How To Clean Your Own Air Ducts

Knowing how to clean your air ducts can save you a lot of money since professional duct cleaners charge a small fortune to do it.

Fingertip showing dust picked up from home air duct that needs to be cleaned

Is cleaning your home’s air ducts necessary? Probably not. Is it a task that I do? You bet. See, one day, I dropped an earring down a floor register and opened it to find a massive spiderweb occupied by an equally massive spider. Ever since then, I’ve made a point to clean my air ducts regularly. It lets me sleep at night.

Also, I always notice less dust in our home for weeks after I’ve cleaned the ducts. (In between duct cleaning, I also do these other things to reduce dust because it bothers my allergies horribly.)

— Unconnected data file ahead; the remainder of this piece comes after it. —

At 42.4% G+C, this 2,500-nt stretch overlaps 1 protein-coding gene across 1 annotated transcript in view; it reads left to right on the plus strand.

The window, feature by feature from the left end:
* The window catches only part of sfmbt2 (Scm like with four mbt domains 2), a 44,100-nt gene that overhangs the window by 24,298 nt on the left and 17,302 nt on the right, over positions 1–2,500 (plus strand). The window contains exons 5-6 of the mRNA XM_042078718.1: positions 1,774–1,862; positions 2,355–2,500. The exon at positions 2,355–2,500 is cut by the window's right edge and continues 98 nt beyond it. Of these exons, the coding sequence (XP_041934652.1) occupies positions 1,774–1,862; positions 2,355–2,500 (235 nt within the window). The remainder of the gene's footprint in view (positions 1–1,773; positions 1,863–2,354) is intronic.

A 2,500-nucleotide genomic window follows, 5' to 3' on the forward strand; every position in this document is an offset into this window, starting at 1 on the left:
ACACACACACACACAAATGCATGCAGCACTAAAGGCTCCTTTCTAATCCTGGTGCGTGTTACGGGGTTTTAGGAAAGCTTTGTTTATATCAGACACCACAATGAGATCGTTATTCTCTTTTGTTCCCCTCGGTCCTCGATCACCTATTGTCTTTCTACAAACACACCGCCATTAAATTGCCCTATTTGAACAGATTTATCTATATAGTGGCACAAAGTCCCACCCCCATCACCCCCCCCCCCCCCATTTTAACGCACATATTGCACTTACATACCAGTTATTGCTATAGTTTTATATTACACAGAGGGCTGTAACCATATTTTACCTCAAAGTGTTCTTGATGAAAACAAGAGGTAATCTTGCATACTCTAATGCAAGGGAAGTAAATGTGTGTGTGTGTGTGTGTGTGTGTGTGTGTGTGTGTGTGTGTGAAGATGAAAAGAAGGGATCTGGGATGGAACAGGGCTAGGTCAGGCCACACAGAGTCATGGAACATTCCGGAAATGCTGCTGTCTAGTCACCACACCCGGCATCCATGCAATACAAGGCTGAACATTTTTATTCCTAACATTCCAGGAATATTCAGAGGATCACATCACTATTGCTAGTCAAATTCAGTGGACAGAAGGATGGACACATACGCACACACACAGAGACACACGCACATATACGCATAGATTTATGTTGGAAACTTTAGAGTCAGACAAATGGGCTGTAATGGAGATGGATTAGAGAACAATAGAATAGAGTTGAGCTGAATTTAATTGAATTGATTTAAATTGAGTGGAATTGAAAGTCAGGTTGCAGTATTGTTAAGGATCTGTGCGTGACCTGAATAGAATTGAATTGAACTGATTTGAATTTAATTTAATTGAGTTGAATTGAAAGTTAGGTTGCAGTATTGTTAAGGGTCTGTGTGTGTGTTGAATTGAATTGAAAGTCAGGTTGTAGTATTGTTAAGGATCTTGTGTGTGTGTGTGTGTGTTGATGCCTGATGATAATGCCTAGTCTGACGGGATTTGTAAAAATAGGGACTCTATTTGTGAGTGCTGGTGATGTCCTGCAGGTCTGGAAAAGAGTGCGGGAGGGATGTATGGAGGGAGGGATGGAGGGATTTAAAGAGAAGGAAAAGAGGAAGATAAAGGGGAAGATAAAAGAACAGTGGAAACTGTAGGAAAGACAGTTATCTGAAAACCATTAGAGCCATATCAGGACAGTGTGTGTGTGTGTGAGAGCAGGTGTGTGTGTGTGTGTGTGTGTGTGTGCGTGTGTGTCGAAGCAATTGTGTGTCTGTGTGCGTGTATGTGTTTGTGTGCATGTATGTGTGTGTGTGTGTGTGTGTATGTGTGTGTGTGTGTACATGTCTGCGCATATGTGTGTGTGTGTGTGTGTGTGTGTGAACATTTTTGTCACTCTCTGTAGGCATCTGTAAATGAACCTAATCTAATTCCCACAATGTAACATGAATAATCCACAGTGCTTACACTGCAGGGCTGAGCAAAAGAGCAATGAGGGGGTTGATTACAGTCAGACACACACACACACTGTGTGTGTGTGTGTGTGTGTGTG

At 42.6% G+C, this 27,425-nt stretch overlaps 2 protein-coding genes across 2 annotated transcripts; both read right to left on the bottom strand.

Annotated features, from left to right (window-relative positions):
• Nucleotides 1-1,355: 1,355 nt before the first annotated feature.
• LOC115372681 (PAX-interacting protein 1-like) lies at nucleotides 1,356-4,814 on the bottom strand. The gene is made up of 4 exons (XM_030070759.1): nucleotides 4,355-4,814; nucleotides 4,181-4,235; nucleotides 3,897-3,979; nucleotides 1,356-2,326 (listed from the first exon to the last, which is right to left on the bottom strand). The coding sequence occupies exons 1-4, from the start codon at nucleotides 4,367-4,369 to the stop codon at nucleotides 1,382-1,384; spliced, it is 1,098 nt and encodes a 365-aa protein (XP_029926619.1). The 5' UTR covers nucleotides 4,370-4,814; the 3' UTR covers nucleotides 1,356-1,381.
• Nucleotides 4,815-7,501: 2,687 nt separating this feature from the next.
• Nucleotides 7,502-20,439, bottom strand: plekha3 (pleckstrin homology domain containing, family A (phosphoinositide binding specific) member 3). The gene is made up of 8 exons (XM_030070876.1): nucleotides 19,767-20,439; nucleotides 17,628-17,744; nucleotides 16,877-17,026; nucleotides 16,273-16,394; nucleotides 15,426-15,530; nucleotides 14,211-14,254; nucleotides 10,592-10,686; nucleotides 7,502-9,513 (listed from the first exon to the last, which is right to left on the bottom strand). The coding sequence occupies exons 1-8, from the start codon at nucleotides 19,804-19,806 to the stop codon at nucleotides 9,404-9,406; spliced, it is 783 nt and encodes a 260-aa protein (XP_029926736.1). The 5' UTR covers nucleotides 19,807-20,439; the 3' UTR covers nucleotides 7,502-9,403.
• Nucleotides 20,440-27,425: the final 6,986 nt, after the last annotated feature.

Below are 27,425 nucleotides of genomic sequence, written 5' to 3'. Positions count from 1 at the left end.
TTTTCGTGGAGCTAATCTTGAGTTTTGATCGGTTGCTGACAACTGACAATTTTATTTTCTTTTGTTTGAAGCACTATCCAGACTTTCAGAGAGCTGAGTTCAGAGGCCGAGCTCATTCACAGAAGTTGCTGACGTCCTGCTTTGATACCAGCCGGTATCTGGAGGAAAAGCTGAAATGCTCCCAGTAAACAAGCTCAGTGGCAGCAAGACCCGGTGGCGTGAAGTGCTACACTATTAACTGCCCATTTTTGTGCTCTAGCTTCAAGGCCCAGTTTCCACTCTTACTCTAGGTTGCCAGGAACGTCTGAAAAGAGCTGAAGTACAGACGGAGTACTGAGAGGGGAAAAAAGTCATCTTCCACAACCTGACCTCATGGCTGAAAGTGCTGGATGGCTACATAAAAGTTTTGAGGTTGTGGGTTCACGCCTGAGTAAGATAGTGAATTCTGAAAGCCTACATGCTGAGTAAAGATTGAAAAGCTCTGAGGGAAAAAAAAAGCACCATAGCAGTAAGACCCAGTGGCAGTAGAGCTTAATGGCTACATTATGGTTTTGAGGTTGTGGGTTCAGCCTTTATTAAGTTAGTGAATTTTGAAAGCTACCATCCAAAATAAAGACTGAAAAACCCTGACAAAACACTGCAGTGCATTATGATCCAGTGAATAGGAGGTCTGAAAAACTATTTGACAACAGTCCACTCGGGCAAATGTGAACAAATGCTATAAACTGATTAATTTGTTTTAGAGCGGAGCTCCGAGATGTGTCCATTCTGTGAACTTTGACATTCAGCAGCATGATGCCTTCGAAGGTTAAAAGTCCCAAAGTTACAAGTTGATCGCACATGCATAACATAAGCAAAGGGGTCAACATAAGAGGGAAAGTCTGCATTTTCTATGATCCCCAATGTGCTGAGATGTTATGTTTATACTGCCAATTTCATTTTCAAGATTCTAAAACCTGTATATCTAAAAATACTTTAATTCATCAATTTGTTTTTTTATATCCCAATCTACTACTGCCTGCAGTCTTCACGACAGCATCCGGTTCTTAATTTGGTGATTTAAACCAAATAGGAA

Clean Air Ducts Blow Cleaner Air

It just makes sense. If you’ve got forced air blowing through an air duct filled with dust, pet hair, Cheerios, or big ol’ hairy spiders, they’re bound to spread around a bit. Why put up with that? With less debris in your home’s air ducts, you’ll see less floating around in your home’s air. That means you’ll see less dust, too. Depending on what’s been hiding in your system, you also might notice fewer odors and reduced allergy symptoms.

How to Clean Your Home’s Air Ducts and Vents

These simple steps explain how to clean your air ducts. Your home will smell fresher, and you’ll see less dust floating around.

Time required: 5 minutes per vent or less



  • Water
  • Liquid dish soap
  • All-purpose cleaner


Hand adjusting thermostat on wall

Step 1: Preparing to Clean Your Air Ducts